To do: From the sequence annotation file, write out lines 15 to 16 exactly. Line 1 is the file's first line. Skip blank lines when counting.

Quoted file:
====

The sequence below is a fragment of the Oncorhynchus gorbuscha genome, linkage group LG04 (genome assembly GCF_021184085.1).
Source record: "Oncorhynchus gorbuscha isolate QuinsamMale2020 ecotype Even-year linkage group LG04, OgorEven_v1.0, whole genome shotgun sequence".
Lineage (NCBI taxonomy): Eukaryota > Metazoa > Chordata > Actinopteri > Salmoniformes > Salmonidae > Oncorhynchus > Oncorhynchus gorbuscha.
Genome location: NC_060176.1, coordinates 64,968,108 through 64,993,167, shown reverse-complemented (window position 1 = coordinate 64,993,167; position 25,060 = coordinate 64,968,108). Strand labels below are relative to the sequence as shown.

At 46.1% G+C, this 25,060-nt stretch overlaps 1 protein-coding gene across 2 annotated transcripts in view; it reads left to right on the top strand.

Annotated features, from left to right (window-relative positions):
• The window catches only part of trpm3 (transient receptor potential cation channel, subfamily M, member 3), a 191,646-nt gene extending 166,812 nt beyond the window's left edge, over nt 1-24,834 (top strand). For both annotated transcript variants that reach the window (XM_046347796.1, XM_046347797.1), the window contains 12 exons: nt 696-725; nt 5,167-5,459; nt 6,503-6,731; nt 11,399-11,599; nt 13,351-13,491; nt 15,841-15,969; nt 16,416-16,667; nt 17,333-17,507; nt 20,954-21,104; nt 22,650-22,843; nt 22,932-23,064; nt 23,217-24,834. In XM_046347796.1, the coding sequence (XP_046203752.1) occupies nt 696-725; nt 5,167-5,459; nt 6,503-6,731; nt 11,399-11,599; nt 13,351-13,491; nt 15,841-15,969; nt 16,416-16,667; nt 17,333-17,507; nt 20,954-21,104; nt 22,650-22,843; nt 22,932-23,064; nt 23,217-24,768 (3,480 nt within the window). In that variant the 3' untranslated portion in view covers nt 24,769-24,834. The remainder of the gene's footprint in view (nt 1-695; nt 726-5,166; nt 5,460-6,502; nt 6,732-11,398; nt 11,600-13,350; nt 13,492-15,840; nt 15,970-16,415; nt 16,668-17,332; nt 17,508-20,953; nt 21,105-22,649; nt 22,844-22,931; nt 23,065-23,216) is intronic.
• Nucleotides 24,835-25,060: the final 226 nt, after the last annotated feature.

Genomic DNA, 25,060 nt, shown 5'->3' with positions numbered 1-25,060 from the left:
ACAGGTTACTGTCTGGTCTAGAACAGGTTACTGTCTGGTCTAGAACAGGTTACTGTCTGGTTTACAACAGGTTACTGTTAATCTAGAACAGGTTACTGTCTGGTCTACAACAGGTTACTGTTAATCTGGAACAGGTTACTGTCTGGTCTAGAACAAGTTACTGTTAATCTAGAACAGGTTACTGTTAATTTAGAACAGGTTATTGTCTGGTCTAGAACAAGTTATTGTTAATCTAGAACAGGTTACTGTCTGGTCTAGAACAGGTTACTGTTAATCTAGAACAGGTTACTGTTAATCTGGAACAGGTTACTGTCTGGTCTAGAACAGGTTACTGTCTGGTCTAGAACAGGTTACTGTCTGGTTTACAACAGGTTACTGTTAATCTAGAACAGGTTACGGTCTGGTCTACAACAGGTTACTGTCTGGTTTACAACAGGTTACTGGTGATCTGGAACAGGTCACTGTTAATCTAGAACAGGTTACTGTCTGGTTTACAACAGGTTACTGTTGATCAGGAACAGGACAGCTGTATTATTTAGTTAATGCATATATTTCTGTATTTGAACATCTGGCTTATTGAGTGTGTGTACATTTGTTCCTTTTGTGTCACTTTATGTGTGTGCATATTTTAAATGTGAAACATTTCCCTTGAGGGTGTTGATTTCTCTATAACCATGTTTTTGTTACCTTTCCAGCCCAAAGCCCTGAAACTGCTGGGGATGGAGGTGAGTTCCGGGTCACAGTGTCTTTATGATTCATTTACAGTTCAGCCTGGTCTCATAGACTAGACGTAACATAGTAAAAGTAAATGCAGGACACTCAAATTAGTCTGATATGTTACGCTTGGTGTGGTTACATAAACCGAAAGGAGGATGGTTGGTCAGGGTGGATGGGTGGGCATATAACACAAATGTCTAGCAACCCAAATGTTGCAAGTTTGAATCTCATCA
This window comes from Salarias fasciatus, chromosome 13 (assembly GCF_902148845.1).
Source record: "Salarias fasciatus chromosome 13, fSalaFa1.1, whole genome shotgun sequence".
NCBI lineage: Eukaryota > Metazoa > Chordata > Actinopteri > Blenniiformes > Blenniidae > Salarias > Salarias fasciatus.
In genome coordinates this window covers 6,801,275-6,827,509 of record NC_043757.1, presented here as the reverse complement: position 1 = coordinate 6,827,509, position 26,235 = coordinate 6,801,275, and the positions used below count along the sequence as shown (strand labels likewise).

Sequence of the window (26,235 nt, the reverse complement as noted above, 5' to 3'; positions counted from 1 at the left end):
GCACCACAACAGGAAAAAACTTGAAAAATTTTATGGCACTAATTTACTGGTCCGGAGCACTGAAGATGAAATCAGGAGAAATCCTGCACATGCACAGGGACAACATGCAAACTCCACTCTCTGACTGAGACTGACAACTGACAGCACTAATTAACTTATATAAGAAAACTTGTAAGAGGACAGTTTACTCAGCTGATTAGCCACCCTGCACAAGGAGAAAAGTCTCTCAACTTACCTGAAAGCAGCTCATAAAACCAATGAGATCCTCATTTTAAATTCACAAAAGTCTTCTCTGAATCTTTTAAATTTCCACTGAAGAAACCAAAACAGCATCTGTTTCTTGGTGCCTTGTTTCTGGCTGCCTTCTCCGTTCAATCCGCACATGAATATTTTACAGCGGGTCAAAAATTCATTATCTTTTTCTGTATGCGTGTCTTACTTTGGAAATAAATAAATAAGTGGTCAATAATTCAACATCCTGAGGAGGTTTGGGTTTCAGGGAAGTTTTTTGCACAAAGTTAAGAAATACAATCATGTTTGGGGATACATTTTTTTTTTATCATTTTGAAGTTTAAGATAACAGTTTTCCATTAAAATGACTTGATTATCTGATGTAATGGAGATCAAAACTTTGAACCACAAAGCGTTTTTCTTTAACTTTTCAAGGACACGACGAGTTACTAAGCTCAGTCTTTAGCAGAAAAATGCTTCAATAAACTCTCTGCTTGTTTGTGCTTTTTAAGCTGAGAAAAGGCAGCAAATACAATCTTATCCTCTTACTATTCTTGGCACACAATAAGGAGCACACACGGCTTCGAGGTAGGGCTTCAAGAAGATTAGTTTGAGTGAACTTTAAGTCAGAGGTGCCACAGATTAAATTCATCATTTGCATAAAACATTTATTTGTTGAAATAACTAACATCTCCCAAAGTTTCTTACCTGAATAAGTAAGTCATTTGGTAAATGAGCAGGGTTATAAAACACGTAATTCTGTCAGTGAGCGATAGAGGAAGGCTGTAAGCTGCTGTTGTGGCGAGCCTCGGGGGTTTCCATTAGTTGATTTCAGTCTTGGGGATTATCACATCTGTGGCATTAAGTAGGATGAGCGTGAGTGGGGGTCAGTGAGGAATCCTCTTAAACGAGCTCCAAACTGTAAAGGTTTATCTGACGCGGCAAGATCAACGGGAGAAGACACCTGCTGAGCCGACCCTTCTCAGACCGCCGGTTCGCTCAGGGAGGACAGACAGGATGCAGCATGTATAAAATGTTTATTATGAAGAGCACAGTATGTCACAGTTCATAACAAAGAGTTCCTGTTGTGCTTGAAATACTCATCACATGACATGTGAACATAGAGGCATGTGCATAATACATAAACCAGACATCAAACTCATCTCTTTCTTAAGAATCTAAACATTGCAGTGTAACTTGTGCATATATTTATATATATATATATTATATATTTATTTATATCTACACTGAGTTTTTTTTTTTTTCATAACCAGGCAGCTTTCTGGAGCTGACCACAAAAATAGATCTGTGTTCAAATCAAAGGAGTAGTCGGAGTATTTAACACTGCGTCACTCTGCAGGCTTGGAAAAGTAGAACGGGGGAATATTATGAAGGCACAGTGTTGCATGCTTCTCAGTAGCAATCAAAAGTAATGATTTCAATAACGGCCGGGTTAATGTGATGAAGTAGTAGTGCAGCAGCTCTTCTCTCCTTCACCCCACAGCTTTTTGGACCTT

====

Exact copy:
Sequence of the window (26,235 nt, the reverse complement as noted above, 5' to 3'; positions counted from 1 at the left end):
GCACCACAACAGGAAAAAACTTGAAAAATTTTATGGCACTAATTTACTGGTCCGGAGCACTGAAGATGAAATCAGGAGAAATCCTGCACATGCACAGGGACAACATGCAAACTCCACTCTCTGACTGAGACTGACAACTGACAGCACTAATTAACTTATATAAGAAAACTTGTAAGAGGACAGTTTACTCAGCTGATTAGCCACCCTGCACAAGGAGAAAAGTCTCTCAACTTACCTGAAAGCAGCTCATAAAACCAATGAGATCCTCATTTTAAATTCACAAAAGTCTTCTCTGAATCTTTTAAATTTCCACTGAAGAAACCAAAACAGCATCTGTTTCTTGGTGCCTTGTTTCTGGCTGCCTTCTCCGTTCAATCCGCACATGAATATTTTACAGCGGGTCAAAAATTCATTATCTTTTTCTGTATGCGTGTCTTACTTTGGAAATAAATAAATAAGTGGTCAATAATTCAACATCCTGAGGAGGTTTGGGTTTCAGGGAAGTTTTTTGCACAAAGTTAAGAAATACAATCATGTTTGGGGATACATTTTTTTTTTATCATTTTGAAGTTTAAGATAACAGTTTTCCATTAAAATGACTTGATTATCTGATGTAATGGAGATCAAAACTTTGAACCACAAAGCGTTTTTCTTTAACTTTTCAAGGACACGACGAGTTACTAAGCTCAGTCTTTAGCAGAAAAATGCTTCAATAAACTCTCTGCTTGTTTGTGCTTTTTAAGCTGAGAAAAGGCAGCAAATACAATCTTATCCTCTTACTATTCTTGGCACACAATAAGGAGCACACACGGCTTCGAGGTAGGGCTTCAAGAAGATTAGTTTGAGTGAACTTTAAGTCAGAGGTGCCACAGATTAAATTCATCATTTGCATAAAACATTTATTTGTTGAAATAACTAACATCTCCCAAAGTTTCTTACCTGAATAAGTAAGTCATTTGGTAAATGAGCAGGGTTATAAAACACGTAATTCTGTCAGTGAGCGATAGAGGAAGGCTGTAAGCTGCTGTTGTGGCGAGCCTCGGGGGTTTCCATTAGTTGATTTCAGTCTTGGGGATTATCACATCTGTGGCATTAAGTAGGATGAGCGTGAGTGGGGGTCAGTGAGGAATCCTCTTAAACGAGCTCCAAACTGTAAAGGTTTATCTGACGCGGCAAGATCAACGGGAGAAGACACCTGCTGAGCCGACCCTTCTCAGACCGCCGGTTCGCTCAGGGAGGACAGACAGGATGCAGCATGTATAAAATGTTTATTATGAAGAGCACAGTATGTCACAGTTCATAACAAAGAGTTCCTGTTGTGCTTGAAATACTCATCACATGACATGTGAACATAGAGGCATGTGCATAATACATAAACCAGACATCAAACTCATCTCTTTCTTAAGAATCTAAACATTGCAGTGTAACTTGTGCATATATTTATATATATATATATTATATATTTATTTATATCTACACTGAGTTTTTTTTTTTTTCATAACCAGGCAGCTTTCTGGAGCTGACCACAAAAATAGATCTGTGTTCAAATCAAAGGAGTAGTCGGAGTATTTAACACTGCGTCACTCTGCAGGCTTGGAAAAGTAGAACGGGGGAATATTATGAAGGCACAGTGTTGCATGCTTCTCAGTAGCAATCAAAAGTAATGATTTCAATAACGGCCGGGTTAATGTGATGAAGTAGTAGTGCAGCAGCTCTTCTCTCCTTCACCCCACAGCTTTTTGGACCTT